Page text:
• In some implementations, the relevance of a candidate context term with reference to focus of attention terms may be determined with respect to anchor text available from an online knowledge-base. Statistical measurements of the occurrence frequencies of terms in anchor texts may indicate whether candidate terms and focus of attention terms are likely to be related, or whether the juxtaposition of the terms is random. For example, highly entropic relationship values between the candidate context term and the focus of attention term(s) in anchor text may signify that the candidate context term is a poor choice for a query term.
  • Some techniques of context analysis may use metadata associated with the application, device, or user in addition to (or in lieu of) the gathering and analysis of terms from the content surrounding a focus of attention. These techniques may be used by context analysis component 132 to refine, expand, or reduce the query terms selected for the search query.
  • In some implementations, the type of application 102 or device 100 may be a factor in context analysis. For example, if a user is writing a paper in a content authoring application such as a word processor, then context analysis for query terms may be different than the analysis would be for a reader application. In this example of the authoring application, a context analysis may determine via the application type that a narrower focus to find query terms may be appropriate, perhaps limiting query terms to definitions and scholarly materials. In the case of the reader, more interest-based and informal materials may be appropriate, so candidate query terms are more wide-ranging.
  • Factors derived from user device metadata may also be considered in certain implementations. Sometimes, the type of user device may be a factor in the query terms determined from context analysis. For example, if the user device is a phone-sized mobile device, then candidate context terms may be selected from a different classification than those selected if the user device were a desktop computer. In the case of the small mobile device, a user's interests may be more casual, and the screen may have less space, so candidate terms which produce more summarized information may be selected. Further, context analysis may consider device mobility by selecting candidate terms that may be related to nearby attractions. In contrast, if the user device is a desktop device, then user may be at work and want more detailed and informative results; query terms might be added which obtain results from additional sources of information.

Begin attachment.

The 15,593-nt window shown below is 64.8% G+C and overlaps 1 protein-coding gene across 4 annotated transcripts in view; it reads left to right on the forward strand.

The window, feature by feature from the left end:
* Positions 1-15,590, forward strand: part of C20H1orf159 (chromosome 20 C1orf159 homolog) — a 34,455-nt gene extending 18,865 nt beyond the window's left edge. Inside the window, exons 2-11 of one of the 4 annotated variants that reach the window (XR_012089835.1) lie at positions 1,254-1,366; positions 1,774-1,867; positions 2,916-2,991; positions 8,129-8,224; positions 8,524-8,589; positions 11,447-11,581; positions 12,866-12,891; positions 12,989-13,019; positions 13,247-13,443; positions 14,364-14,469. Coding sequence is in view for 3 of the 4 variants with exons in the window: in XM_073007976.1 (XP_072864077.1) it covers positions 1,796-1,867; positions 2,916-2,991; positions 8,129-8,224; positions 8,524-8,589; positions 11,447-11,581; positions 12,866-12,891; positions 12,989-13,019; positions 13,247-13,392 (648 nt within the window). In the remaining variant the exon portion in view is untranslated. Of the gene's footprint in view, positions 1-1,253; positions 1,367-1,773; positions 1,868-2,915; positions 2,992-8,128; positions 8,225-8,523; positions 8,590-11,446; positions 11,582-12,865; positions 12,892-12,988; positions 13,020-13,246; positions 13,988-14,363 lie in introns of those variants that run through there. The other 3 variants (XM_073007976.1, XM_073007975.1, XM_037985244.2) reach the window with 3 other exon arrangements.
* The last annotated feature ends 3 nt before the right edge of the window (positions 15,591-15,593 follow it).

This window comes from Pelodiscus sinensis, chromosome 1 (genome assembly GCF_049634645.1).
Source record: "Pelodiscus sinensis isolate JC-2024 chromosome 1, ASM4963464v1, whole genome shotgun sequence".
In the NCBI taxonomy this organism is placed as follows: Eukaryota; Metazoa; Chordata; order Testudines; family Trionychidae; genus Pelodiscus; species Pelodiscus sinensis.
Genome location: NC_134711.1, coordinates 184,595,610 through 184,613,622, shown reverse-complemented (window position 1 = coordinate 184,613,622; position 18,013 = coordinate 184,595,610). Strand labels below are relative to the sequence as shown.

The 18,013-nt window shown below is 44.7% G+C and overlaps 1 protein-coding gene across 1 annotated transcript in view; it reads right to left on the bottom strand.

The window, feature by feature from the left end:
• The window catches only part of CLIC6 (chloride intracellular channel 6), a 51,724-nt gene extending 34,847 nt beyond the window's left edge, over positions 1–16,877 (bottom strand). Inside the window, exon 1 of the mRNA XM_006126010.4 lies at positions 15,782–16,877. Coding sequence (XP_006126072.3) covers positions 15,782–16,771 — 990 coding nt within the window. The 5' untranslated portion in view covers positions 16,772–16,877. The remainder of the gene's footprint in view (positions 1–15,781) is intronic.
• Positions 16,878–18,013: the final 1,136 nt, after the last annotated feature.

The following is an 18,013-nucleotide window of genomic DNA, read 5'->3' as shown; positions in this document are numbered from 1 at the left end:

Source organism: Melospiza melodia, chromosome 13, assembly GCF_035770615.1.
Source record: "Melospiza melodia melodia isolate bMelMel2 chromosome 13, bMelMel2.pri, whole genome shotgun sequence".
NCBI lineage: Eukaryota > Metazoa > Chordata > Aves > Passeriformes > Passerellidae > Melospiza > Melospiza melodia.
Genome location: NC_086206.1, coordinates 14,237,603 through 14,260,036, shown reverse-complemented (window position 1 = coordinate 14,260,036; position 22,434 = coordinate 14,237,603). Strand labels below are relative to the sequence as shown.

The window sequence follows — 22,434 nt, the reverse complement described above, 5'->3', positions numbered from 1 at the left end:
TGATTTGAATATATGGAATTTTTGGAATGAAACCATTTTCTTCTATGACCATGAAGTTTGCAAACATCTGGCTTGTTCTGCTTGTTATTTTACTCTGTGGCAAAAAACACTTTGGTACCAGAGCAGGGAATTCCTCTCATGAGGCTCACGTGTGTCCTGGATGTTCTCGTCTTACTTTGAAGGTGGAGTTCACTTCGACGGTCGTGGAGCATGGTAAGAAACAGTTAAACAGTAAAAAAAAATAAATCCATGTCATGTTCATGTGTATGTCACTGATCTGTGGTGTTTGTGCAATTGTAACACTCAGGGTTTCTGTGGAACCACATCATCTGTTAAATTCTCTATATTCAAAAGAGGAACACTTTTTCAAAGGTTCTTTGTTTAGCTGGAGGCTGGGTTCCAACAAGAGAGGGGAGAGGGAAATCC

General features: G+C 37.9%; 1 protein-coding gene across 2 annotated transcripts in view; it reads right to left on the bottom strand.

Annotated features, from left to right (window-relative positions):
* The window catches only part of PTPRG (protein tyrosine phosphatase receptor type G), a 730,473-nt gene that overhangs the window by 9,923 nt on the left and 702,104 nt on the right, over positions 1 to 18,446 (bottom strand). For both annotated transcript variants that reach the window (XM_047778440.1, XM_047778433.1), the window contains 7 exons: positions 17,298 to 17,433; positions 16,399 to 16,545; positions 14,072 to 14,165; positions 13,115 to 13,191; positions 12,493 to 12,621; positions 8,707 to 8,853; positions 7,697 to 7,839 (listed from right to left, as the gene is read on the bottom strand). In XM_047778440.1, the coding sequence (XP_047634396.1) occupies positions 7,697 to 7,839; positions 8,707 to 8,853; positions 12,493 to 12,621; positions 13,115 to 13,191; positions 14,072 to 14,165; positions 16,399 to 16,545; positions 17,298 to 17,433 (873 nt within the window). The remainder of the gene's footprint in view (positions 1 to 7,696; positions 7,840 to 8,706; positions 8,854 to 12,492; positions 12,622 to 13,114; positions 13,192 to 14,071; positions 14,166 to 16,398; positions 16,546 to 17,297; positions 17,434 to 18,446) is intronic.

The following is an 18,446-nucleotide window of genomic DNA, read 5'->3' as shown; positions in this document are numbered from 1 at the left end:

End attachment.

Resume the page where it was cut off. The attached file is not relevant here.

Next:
• In some implementations, factors derived from user metadata may be used as part of context analysis to define query terms. Sometimes, a factor may be the type of user—e.g., whether the user's current role is as a corporate employee or consumer. The type of user may be determined, for example, by the internet protocol (IP) address from which the user is accessing a communications network. In the former case, work-oriented query terms may be preferentially selected by the context analysis component; in the latter case, more home or consumer-related terms may be preferred. In some implementations, the user type may determine the availability of computing resources such as a company knowledge management system accessible by a company intranet. Availability of company-related resources might enable a context analysis component to select query terms targeted toward such specialized systems.
  • In some implementations, a factor in context analysis may be the user's history of prior searches or interests. In some cases, the historical record of previous foci of attention selected by the user may be analyzed to generate or predict candidate query terms. Those candidate terms might be refined or ranked with respect to the user's current foci of attention using techniques similar to those described with respect to candidate terms for surrounding content; e.g., by using N-term services or anchor text analysis.
  • Candidate terms may be selected by the context analysis engine on the basis of prior user internet searches. The historical record of these searches may generate or predict candidate query terms. Similarly, internet browser cookies or browser history of websites visited may be used to discern user interests which may predict or refine candidate terms. Candidate terms generated may be ranked or refined using similar techniques to those described above with respect to historical foci of attention terms.
  • Other factors which may be analyzed during the context analysis component's determination of query terms might be the time of day that the user is requesting contextual insights and the current geographic locality of the client device. User profile and demographic information, such as age, gender, ethnicity, religion, profession, and preferred language may also be used as factors in query term determination. It should be noted that, in some implementations, privacy settings of the user may impact whether user profile metadata is available for context analysis and to what extent profile metadata may be used.
  • Continuing with the process illustrated in FIG. 2, a query may be formulated using one or more of the query terms (204). Query formulation may include a pre-processing determination in which a mode of operation is decided with reference to user preferences; the mode of operation may inform which context-related terms are used to formulate the query. Query formulation may include the assembly of the actual queries that may be sent to one or more search services. Query formulation may be performed, for example, by a query formulation component 133 described with respect to FIG. 1A.